Robinson: “I think guys are preparing for a lockout. ... There should be more guaranteed money. But as far as things that should be changed, that’s up to the agents and NFLPA coming together. That’s where the deals will happen because that’s really what drives it. You look at Kirk Cousins, he had negotiated a fully guaranteed contract. ... Fully guaranteed, I need that. I’m for real.”
Smith: “It’s hard because as a realist you see both sides. How many games does baseball play? How many games does basketball play? How many games does football play? And how many players are on a football team? ... You’re not going to put money into a car that you really want — it could be a Ferrari — but it could have been in four or five accidents. You’re gonna be like, ‘Nah I don’t want it.’ But at the same time, as a player, I know what I played through. I know what I’m risking myself to down the road. It’s like, give us what we deserve. ... Know your worth.”
Amos: “I played through Penn State hurt. But that’s because I had a goal in mind that I wanted to be playing at the next level. I’ve got some stuff I played through that I could have ramifications when I’m done playing football. And I know that. I accept that. That’s risk. But that’s where the guaranteed money comes in. When I’m old and someone has to take care of me, they have the money to do that because I’ve got enough saved up. I’m already prepared for that.”
On if Penn State prepared them for the business of the NFL...
Smith: “It’s helped us to an extent. It’s been a tip of the iceberg type of deal. But it’s not as in depth as it could be. You have all these student-athletes who can be blessed with $20 million in their bank account. But you have to figure it out yourself and pay someone every month to tell you how to manage your money. I just feel like it should be coursed out throughout the whole year as a student-athlete to everyday life. Coming out of college, I didn’t know how to write a check. ... Whether it’s Penn State or other universities, they can get better with it. ... You’ve got a lot of guys who come in and they don’t know right from left and left from right.”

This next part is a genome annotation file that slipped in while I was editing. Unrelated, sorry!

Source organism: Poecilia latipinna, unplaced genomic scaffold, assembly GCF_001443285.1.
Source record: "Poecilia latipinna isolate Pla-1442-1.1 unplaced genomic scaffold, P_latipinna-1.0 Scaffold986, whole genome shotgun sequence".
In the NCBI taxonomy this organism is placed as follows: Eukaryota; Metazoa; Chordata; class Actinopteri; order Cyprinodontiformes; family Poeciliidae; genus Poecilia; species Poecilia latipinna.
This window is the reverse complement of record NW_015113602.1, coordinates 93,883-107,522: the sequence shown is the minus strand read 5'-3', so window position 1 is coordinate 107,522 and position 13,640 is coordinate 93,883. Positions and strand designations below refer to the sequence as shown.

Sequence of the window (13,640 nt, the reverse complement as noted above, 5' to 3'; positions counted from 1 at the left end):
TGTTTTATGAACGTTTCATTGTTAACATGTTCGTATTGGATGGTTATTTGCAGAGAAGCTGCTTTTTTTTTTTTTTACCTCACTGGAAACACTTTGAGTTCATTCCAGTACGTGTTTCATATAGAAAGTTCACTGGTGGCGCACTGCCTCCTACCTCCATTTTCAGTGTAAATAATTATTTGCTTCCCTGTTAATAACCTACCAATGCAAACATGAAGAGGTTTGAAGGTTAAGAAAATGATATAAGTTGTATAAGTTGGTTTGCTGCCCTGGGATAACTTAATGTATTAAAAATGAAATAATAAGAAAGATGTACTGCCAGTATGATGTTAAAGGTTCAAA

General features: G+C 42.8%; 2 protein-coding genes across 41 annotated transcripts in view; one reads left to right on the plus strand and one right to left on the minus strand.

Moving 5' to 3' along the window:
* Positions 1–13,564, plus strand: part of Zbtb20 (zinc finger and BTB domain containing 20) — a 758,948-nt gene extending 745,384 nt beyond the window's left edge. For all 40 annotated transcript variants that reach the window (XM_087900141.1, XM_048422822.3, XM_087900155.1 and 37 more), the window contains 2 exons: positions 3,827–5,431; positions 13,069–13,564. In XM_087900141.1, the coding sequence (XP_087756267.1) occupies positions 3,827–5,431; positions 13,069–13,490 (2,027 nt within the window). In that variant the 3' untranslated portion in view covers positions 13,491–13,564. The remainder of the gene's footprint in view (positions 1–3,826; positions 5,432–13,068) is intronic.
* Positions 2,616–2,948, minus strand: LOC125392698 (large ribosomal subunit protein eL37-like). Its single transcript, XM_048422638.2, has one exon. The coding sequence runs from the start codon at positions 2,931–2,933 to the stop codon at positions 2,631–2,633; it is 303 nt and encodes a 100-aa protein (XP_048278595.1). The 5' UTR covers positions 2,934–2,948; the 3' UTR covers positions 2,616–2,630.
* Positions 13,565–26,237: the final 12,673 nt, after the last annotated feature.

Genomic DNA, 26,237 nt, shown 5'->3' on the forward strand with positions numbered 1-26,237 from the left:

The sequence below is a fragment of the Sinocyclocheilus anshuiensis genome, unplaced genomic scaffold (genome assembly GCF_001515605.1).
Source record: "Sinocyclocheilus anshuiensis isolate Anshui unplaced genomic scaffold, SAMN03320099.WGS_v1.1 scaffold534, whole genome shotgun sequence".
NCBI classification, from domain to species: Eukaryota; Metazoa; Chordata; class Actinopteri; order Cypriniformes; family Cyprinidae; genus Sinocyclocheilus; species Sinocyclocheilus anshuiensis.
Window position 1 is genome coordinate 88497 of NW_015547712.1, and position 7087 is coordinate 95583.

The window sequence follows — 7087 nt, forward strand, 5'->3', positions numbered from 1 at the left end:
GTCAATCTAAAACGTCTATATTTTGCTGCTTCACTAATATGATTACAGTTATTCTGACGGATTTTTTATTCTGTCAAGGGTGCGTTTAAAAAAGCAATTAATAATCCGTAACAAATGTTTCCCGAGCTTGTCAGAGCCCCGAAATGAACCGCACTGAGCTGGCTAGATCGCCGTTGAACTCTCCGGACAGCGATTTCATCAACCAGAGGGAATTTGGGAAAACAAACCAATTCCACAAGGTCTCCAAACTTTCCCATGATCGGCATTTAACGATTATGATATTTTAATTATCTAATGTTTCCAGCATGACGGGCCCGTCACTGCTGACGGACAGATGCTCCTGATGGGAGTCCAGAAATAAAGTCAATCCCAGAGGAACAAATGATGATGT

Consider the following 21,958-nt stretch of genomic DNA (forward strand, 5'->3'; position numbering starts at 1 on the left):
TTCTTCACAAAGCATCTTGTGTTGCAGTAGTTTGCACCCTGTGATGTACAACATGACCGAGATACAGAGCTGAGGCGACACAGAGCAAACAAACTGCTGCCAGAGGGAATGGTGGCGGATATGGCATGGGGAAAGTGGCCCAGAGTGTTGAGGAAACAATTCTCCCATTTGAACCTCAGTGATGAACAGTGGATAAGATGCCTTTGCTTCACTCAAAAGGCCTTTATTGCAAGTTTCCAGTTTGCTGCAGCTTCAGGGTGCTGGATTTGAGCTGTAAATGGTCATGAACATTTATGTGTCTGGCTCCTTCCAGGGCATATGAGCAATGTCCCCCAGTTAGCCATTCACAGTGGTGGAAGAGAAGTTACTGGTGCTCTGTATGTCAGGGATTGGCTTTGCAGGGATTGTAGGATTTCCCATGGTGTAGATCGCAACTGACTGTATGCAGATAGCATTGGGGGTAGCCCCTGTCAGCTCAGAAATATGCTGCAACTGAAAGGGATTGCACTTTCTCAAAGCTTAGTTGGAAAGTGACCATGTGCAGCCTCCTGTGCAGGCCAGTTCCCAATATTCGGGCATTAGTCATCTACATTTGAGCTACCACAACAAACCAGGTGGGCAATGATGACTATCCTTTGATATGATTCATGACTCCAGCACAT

Robinson: “I wouldn’t say I was someone who overly applied myself in school. I’ll be honest about that. But from the time I came out of college at 20 years old to now — from things pertaining to my life from a business standpoint, investment standpoint, assets and liabilities standpoint — everything I’ve had to use in my everyday life, I’ve learned in these last five years.”
Amos: “Well I learned something (laughs). When I got to college, it opened my eyes to a variety of people. I learned how to build relationships with people. If I didn’t go to Penn State, I wouldn’t have had those opportunities to have to talk to people and step out of my comfort zone. In college, I learned that who you know is important, as well. In college, I majored in Recreation, Park, and Tourism Management, and that’s what I want to do in my life. I’m the process of building a rec center. Learning the ins and outs of how to run that, I’ve been able to teach those who will be there while I’m away. That’s big with my non-profit. ... But what they were talking about it, it’s hard to learn about managing money when you don’t have any money. Growing up, there’s nothing in your account. You don’t have a bank account. ... It just opens your eyes.”